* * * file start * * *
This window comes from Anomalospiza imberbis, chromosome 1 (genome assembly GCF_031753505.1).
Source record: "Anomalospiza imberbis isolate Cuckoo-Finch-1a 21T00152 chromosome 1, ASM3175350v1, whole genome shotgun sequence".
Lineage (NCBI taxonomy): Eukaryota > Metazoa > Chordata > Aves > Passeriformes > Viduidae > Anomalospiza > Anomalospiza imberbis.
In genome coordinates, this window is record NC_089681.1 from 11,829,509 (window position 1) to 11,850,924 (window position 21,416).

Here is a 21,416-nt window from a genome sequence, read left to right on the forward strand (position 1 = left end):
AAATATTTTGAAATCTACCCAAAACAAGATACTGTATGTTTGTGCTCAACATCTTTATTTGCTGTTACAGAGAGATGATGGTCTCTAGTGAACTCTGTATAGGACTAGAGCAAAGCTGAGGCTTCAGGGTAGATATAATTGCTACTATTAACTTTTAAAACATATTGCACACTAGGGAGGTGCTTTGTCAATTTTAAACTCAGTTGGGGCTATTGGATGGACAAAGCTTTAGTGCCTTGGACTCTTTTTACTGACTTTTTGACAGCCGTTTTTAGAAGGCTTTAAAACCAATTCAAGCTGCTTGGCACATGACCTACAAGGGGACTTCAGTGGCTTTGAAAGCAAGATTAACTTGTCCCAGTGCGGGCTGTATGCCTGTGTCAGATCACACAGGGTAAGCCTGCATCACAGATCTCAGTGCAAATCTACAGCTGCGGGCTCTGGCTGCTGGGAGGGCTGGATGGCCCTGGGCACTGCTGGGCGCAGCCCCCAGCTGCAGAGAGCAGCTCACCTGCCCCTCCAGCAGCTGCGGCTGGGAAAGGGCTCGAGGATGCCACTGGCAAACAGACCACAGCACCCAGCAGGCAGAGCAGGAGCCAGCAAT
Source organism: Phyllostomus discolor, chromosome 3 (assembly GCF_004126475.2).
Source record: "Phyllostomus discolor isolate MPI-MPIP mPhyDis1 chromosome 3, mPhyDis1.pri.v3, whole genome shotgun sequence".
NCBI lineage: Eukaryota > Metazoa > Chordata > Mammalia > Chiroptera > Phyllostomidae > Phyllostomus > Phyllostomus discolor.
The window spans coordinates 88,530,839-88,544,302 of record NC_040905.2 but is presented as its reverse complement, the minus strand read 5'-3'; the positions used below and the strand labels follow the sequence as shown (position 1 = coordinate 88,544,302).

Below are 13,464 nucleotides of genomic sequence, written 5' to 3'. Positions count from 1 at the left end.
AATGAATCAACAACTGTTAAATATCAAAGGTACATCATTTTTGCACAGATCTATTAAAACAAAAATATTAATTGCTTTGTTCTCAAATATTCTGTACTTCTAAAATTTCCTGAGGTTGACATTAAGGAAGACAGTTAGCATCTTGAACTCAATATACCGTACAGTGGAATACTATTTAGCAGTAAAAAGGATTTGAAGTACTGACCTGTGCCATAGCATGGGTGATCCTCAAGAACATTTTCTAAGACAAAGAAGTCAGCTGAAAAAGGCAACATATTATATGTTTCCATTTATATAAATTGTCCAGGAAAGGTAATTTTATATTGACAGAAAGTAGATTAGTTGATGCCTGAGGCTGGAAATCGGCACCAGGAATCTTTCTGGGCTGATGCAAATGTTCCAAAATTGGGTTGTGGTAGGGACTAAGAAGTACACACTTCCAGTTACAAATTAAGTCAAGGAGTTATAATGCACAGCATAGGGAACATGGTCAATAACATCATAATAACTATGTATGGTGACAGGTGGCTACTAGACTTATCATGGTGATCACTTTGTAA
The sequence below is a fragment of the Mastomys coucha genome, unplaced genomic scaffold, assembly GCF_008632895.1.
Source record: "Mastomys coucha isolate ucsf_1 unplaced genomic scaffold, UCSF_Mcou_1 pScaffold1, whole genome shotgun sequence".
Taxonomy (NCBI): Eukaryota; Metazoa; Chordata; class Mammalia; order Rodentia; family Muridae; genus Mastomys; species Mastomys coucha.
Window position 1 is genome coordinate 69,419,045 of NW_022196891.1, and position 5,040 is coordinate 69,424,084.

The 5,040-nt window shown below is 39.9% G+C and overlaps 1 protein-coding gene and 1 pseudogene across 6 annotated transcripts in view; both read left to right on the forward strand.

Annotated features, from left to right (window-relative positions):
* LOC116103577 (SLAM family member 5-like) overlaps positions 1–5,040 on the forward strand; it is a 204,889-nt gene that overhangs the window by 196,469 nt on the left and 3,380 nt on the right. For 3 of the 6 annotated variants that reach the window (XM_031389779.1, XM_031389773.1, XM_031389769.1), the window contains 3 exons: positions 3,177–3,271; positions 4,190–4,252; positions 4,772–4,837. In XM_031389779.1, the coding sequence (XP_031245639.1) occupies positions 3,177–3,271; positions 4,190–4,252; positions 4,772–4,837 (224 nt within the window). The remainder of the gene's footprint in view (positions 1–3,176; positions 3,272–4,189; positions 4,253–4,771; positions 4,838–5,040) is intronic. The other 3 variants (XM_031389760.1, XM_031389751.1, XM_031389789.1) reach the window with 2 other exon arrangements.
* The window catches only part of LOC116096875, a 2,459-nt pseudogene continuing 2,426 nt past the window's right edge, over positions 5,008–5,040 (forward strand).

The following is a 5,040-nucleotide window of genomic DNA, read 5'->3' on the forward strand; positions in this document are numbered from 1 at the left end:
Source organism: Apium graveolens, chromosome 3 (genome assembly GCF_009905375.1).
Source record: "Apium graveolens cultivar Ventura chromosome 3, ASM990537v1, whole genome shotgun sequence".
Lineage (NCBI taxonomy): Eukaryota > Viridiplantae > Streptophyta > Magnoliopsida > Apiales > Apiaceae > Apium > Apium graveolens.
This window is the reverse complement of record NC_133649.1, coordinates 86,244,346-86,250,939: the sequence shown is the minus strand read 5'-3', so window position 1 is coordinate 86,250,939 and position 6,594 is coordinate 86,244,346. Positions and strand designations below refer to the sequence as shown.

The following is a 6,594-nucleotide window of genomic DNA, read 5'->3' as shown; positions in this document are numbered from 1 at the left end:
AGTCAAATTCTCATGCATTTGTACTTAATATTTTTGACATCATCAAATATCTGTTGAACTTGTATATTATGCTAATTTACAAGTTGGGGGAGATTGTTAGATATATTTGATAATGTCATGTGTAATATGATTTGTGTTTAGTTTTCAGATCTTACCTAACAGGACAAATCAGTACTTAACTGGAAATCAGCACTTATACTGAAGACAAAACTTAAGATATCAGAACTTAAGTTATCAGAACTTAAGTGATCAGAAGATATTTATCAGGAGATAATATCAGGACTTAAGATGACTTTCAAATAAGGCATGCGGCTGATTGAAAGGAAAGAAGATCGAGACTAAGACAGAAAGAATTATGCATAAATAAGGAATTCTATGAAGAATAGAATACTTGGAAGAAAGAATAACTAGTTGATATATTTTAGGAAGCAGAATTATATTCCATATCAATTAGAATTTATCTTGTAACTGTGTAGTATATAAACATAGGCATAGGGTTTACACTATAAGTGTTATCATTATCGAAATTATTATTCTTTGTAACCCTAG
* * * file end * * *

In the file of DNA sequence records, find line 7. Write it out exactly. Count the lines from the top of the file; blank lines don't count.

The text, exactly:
Source organism: Phyllostomus discolor, chromosome 3 (assembly GCF_004126475.2).